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Need for Speed: The Run
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Need For Speed: The Run
Reviewed on: PS3
EA Black Box
Release Date:
Available On:
PS3, Xbox 360, Wii, PC
Official Website

Score: 3.5 / 5

EA’s long running Need for Speed series sees another iteration this year, this one called simply The Run. Grab a car, strap yourself in and get ready to race across the states (America), East to West coast, against 210 other cars. Will you need the perfect run to topple this game, read on to find out.

EA offered a taste of this game a few months back at the EB Expo, followed up only days after by the console demo and it really sucked me in. I played the 2 Runs available o the demo to death, I was so excited when the full release turned up. So the game is set up with lots and lots of mini races. You start racing and instead of a circuit track its sections of road, sometimes through cities, towns or just long truck laden highways, it’s a race from A to B. I really like this idea as it does away with the boredom of going round and round a track, which turns me off most racing games. At the beginning of each section you get told how many you will be racing in that section, failure is not an option. Again a good idea, at first, but I did find this got old fast. You start a race and might get a few tricky turns, but if you navigate them correctly you can shoot past a few cars and only given those to beat cannot use your great driving to further influence the races outcome. I would have liked to be able to knock a few more off the past list as I flew around the track, not possible.

So you head out on the first race, a getaway, heart in mouth stuff as you attempt to beat the bad guys to a train crossing and your freedom. The story builds slow but once you’re in, it really grabs you. The characters I found to be a little shallow, but hey it’s a racing game and just to have a story line at all is good. The cars are amazing, which is no real standout for the NFS series, I guess we are spoilt and just expect to have a choose of Porches, Lambo’s and US muscle cars in our garage. That said though, you can fell the comparison between cars much better than in previous games. The addition of the Forza like reverse from a mistake option comes as a mixed bag though. In Forza the best use of the reverse was late in a crash after you knew the point of no return and just exited the building, with this however you don’t get to choose the reverse it automatically kicks in when you stuff up, not having the option to bypass it is annoying. Then the directions during the races got a little confusing in sections, arrows pointing one way, however the road forks and I want to take the other direction, no; the game reverses for you and places you in the right spot to turn when it wants you to go.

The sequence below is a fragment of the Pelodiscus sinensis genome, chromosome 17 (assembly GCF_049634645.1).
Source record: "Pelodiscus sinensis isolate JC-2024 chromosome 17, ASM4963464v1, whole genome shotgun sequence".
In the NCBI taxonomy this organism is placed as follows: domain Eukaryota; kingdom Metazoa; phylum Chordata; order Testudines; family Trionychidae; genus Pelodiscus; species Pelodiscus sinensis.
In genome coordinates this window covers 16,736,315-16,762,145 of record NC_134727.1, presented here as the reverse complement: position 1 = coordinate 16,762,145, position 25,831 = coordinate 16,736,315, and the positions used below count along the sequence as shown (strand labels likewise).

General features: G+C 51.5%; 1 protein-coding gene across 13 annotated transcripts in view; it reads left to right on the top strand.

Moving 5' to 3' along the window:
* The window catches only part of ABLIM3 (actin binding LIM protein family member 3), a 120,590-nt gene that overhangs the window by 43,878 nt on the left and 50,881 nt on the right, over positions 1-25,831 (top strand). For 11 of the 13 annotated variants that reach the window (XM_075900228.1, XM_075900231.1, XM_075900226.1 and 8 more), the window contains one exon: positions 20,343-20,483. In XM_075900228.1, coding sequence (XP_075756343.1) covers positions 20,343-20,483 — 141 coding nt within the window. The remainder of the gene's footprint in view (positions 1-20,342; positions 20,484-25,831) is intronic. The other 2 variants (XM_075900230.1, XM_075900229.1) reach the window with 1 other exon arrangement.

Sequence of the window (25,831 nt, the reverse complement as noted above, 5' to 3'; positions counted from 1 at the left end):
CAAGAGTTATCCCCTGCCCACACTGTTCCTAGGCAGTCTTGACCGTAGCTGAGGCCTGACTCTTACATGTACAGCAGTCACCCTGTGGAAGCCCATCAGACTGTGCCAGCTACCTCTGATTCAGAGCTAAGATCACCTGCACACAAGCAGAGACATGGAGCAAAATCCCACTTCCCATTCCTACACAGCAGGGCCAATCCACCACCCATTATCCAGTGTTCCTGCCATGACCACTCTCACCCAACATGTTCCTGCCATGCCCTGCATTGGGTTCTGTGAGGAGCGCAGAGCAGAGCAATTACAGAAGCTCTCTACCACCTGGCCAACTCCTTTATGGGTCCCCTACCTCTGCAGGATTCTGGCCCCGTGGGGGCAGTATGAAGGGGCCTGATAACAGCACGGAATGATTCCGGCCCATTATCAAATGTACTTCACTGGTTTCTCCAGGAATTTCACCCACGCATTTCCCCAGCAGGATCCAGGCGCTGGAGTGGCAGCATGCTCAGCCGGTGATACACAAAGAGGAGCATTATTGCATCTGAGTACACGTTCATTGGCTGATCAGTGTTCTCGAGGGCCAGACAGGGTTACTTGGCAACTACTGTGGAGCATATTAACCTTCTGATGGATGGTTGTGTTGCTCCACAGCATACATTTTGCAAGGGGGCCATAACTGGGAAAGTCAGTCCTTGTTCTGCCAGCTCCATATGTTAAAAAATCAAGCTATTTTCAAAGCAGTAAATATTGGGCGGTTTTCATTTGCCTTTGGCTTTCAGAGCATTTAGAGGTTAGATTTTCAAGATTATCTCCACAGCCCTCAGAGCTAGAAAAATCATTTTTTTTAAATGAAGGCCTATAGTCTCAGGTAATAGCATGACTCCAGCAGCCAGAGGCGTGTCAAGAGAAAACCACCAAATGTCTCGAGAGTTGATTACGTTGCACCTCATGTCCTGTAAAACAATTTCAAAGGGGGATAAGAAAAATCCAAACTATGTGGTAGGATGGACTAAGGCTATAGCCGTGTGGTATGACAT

I know all that sounded like a lot of whining, but I did like this game, the use of the Frost Bite engine was done very well. I find it hard to imagine the same engine in this was used to make Battlefield 3, but when you see mountains being destroyed and cars crumbling in crashes you know it was the right choice. The game plays great and with the exception of some crappy acting and stereo typical cut scenes, the driving makes this game fun, although quite easy. The campaign will give you only about 5-7 hours gameplay with not much reason to go back and do it again, however it comes with a healthy online community and a few challenging drivers to combat to reach high spots on the boards. All and all I enjoyed Need For Speed: The Run, but with all the other games demanding more attention, this one was just a distraction. If you love racing game’s then don’t miss it, but it will really only last you a weekend (a really fun weekend, but only about that long).

3.5 out of 5 Drop Bears

Disclaimer: Need For Speed: The Run was provided by EA for review purposes, that’s what I call this, a review.

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The Podfather/Convo Controller
Super salesman by day, Batdad and Gamersutra by night. As a self-confessed technology pacifist, he prefers to sit on the console-war fence and play games on his PC.
PlayStation Fanboy/Motormouth
Electrician by trade and yet also highly skilled at finding time to game around work and family commitments. A PlayStation fanboy with a platinum count and obvious podcast bias to prove it. Thinks DC is clearly superior to Marvel. Has been known to rant.

Started in January 2011 by brothers Lucas and Matt, Drop Bear Gaming has been operating for over 7 years offering a fresh and relaxed perspective on the video game industry. The website is a passion project more than anything and it is our distinct pleasure to continue bringing entertainment to our listeners and viewers.

The guys release a podcast episode every two to three weeks and over the years they have welcomed guests from developers, publishers, and other gaming outlets onto the show.

Disclaimer: From time to time Drop Bear Gaming receives copies of games for review in either physical or digital format from publishers or their associated PR companies. All reviews are based on the merits of each game on their own. Whether or not we were supplied the copy is not taken into account when compiling our reviews.

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